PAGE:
What is the longest distance a paper plane has ever flown?
226 feet, 10 inches
The world record for the longest throw of a paper plane has been broken. Joe Ayoob launches a drawing by John Collins, officially breaking the world record of 19 feet 6 inches. The new world record, once verified by Guinness, will be 69.14 meters (226 feet, 10 inches).
What type of paper makes the best paper airplane?
We recommend using 80-100 GSM. Paper weight is measured in GSM (grams per square meter), which means if you take a square sheet of paper, one meter long and one meter wide, that is its weight. Normal printing paper is 80-90 GSM, so a single sheet (of both paper sizes) weighs around 5 grams.
How does weight affect flight?
As the weight increases on an aircraft, it must fly at a higher angle of attack to produce more lift, opposing the increased weight of the aircraft. This increases both the induced drag created by the wings and the overall parasitic drag on the aircraft.
How many feet can a paper plane fly?
His paper plane flew 226 feet 10 inches. This broke the old record of 19 feet 6 inches! Will you be the next to break the record? People are always making improvements to paper airplanes. Do you have your favorite way to fold a paper airplane? Perhaps you could help us improve our methods!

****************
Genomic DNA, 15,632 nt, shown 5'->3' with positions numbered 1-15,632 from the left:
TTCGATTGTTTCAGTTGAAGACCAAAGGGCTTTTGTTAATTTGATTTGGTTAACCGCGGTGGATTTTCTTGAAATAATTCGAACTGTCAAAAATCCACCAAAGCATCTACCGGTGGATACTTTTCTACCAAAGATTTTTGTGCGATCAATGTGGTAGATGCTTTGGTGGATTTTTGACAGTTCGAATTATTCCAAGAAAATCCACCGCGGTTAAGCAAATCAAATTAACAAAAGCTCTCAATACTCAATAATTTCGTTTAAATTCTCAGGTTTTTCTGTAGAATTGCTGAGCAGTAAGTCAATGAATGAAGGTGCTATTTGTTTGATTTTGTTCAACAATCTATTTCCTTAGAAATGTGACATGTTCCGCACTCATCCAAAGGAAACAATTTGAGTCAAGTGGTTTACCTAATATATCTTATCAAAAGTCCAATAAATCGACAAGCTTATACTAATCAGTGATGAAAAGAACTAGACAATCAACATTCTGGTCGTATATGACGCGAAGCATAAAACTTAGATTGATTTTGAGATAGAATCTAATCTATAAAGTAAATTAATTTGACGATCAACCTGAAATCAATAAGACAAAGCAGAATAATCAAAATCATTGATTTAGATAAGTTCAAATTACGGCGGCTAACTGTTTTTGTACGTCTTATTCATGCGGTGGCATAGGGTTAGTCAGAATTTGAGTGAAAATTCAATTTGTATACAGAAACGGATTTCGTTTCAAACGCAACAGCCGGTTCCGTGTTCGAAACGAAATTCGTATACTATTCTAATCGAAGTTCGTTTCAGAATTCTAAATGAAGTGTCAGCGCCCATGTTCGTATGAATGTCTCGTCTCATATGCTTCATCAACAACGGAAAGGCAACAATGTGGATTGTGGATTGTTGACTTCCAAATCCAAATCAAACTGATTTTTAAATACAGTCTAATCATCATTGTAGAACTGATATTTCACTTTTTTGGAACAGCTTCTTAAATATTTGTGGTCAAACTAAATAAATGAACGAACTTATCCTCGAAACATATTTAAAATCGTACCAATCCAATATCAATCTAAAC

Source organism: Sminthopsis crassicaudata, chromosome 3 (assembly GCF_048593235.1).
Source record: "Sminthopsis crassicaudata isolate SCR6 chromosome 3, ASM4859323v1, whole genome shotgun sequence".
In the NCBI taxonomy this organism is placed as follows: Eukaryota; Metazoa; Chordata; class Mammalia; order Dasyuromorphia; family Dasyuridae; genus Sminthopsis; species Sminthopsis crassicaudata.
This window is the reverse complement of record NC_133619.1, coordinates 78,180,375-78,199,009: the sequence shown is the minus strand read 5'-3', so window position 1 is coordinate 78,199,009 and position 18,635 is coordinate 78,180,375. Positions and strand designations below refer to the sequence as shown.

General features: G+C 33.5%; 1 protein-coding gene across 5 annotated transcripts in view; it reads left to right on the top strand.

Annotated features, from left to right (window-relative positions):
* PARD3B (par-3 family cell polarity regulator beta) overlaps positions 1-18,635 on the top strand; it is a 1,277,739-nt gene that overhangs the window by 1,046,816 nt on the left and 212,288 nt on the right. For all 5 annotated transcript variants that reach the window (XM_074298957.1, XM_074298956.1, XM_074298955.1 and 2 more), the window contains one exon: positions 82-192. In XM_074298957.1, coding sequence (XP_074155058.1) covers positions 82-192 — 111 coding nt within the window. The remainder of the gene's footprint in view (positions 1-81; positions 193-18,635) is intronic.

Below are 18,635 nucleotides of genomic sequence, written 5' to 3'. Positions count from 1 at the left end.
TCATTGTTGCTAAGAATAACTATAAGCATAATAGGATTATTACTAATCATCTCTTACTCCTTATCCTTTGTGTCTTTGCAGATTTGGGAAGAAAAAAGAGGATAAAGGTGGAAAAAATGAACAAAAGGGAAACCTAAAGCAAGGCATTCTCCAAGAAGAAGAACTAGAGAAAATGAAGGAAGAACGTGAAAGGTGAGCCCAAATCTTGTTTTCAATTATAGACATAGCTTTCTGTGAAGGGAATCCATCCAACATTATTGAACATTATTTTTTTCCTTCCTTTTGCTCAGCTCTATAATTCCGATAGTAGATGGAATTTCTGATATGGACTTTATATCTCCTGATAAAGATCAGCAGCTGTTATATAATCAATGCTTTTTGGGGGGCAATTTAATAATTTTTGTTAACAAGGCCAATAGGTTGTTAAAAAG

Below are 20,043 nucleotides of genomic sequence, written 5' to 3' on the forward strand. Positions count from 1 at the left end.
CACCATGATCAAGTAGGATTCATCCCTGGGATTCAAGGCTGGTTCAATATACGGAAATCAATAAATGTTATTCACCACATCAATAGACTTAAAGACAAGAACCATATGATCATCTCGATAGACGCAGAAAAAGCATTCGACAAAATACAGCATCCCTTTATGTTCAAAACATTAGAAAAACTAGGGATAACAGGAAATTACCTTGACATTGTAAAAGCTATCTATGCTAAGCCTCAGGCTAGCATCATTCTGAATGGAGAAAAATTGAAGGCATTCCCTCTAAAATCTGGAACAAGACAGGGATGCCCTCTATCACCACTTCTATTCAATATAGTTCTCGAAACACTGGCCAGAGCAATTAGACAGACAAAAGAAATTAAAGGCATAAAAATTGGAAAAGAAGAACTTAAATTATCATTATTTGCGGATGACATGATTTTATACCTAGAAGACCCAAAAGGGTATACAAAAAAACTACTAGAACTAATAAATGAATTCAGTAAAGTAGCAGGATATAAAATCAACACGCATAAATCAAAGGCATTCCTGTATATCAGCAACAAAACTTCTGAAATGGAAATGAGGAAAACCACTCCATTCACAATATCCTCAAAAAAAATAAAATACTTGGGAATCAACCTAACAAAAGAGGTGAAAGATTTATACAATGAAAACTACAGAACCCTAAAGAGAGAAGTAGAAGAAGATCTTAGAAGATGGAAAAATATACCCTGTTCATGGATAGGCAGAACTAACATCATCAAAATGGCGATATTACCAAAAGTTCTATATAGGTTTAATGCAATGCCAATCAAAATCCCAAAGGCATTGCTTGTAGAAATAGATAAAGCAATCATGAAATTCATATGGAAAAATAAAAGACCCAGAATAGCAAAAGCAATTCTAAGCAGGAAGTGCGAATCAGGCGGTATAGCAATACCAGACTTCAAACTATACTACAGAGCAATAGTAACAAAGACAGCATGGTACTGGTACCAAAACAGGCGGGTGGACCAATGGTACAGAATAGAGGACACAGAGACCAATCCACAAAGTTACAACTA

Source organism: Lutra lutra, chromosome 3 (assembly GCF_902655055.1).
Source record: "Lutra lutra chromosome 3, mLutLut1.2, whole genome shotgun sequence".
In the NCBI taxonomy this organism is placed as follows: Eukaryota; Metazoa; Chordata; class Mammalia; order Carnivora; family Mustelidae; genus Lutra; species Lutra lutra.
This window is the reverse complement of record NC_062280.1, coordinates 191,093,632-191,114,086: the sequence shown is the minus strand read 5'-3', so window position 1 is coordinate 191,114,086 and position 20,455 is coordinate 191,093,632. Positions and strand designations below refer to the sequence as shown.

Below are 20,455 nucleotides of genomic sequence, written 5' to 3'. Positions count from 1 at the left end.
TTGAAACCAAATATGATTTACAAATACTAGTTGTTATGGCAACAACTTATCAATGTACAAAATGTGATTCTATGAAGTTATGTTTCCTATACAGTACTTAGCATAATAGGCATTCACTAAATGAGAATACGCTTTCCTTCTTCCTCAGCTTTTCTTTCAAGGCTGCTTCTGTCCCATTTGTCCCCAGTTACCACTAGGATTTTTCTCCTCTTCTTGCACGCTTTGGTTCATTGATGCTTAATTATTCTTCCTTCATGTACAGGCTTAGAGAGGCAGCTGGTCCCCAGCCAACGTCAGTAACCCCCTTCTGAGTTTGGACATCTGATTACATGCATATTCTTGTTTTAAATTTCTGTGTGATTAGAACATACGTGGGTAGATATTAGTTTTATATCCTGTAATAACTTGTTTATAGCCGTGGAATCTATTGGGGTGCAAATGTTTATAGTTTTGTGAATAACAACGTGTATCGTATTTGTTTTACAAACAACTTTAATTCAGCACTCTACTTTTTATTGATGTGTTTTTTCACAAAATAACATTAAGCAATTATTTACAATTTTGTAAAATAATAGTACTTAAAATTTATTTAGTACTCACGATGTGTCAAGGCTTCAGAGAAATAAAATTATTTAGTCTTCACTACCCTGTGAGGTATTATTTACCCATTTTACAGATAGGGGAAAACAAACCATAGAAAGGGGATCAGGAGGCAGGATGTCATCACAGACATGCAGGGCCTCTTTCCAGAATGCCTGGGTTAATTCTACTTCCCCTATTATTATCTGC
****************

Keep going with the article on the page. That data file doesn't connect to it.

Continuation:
What is the world record for a paper airplane?
On February 28, 2012, former college quarterback Joe Ayoob set the world record for the longest paper airplane flight. His paper plane flew 226 feet 10 inches.
How do you make a paper plane out of paper?
Fold the paper in half so that the creases are inside the outline. Now turn the plane 90 degrees and create the wings by folding the sides outward from about 1.5 inches from the base of the plane. Alright, now you should have your first paper plane.
What makes a paper plane go so fast?
The long wings allow the paper plane to travel longer distances in the air, but they cannot withstand rapid launches. Optimize the flight time of long wing planes by gently launching them from as high as possible. Bend the wings so they form a dihedral angle.